I just returned from a pretty awesome assignment in the tiny hamlet of Colville Lake, NT, just north of the Arctic Circle. I was invited by ENR and the GNWT to document the annual Christmas “fur run” where wildlife officer, Marti Lys and Francois Rossouw, the head of fur marketing for the territorial government, purchase pelts from local trappers. What made this trip really unique was that we snowmobiled from the town of Norman Wells, an 8 hour excursion in bitterly cold temperatures reaching below minus-40.
The trail was pretty rough so it took us close to 12 hours to reach Colville. Along the way, my sled broke down (not my fault!) and the trail was brutally bumpy which slowed us down a fair bit. But we eventually made it. Over the next few days, Marti met with trappers and purchased furs which will make their way to auctions in Seattle and North Bay, Ontario in January. Some might question the ethics of trapping and harvesting fur but I got to learn some of the ins and outs of the industry: not only is it sustainable and manageable, but the economic and traditional boost it gives to the families in this remote community is essential. Simply put, trapping is a way of life here. An important way of life for adults and kids alike.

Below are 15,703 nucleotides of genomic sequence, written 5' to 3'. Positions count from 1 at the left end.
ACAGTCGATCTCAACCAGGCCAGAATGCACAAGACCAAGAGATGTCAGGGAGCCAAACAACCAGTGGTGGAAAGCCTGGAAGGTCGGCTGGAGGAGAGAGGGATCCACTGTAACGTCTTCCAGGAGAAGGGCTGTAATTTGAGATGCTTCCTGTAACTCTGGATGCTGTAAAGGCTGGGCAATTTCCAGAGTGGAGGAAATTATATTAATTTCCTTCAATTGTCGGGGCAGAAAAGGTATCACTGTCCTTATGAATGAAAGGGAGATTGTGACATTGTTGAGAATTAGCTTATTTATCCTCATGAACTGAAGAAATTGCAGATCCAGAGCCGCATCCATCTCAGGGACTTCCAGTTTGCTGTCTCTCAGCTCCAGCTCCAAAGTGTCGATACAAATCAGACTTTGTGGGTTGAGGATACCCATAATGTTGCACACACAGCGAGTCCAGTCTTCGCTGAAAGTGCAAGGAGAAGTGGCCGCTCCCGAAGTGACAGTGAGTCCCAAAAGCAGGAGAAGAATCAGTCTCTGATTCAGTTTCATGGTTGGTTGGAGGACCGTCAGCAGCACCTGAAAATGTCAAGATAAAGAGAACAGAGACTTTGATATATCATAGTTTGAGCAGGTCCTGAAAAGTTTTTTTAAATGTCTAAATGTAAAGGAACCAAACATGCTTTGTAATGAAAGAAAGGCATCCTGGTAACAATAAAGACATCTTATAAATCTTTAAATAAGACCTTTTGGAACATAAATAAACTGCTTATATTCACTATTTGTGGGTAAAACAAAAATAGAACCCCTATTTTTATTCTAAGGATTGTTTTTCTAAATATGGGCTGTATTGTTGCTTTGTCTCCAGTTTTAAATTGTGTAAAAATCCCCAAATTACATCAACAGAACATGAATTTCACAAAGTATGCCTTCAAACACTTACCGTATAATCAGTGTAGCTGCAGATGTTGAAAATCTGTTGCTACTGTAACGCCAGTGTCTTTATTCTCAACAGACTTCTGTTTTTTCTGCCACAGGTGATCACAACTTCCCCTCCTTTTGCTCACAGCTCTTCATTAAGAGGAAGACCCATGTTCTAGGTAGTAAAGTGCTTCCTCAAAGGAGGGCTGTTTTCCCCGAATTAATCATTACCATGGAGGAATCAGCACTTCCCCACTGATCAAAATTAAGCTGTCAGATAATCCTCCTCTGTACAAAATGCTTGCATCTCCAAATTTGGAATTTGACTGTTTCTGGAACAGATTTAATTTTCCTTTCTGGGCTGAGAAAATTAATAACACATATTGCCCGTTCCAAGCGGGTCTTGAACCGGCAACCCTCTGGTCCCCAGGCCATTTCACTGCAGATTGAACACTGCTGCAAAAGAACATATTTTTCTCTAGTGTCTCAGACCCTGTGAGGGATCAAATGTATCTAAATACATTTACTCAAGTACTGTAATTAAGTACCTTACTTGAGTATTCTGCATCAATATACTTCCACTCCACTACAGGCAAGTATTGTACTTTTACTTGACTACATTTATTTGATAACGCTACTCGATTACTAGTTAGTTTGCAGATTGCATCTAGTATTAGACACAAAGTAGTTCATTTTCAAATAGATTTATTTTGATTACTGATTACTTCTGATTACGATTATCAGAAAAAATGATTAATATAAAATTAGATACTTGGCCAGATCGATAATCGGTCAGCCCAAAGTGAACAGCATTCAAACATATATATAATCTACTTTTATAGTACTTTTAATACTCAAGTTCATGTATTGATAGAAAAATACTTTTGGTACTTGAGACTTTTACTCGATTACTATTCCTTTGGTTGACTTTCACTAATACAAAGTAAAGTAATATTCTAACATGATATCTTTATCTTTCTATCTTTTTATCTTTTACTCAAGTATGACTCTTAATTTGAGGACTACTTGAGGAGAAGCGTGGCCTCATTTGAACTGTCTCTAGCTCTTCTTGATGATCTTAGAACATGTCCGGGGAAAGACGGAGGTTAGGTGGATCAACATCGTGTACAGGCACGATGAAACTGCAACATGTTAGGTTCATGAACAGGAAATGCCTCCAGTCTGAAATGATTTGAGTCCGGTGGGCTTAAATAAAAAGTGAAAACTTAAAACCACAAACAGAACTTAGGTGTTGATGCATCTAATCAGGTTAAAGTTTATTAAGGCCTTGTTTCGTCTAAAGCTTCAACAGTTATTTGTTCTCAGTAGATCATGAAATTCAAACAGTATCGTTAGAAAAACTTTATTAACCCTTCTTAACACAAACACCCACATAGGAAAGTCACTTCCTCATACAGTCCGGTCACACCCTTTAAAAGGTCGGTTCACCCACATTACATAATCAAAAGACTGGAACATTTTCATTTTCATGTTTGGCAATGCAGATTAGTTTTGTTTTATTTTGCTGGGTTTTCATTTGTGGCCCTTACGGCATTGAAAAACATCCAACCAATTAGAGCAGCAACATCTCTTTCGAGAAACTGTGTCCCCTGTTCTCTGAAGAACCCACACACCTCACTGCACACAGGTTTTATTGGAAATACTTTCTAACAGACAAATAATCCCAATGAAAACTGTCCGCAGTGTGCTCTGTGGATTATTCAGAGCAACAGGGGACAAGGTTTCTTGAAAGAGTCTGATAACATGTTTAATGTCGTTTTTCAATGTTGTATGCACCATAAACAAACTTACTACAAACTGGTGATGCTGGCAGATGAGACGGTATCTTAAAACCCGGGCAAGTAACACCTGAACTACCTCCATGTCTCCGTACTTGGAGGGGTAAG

Here are some photos from the trip. I’ll be pitching this story to a couple of magazines in the new year – Colville Lake is a community you have to visit if you ever get the chance, and the people I met while I was there are some of the most interesting and good-hearted in the North. I hope to make it back some day.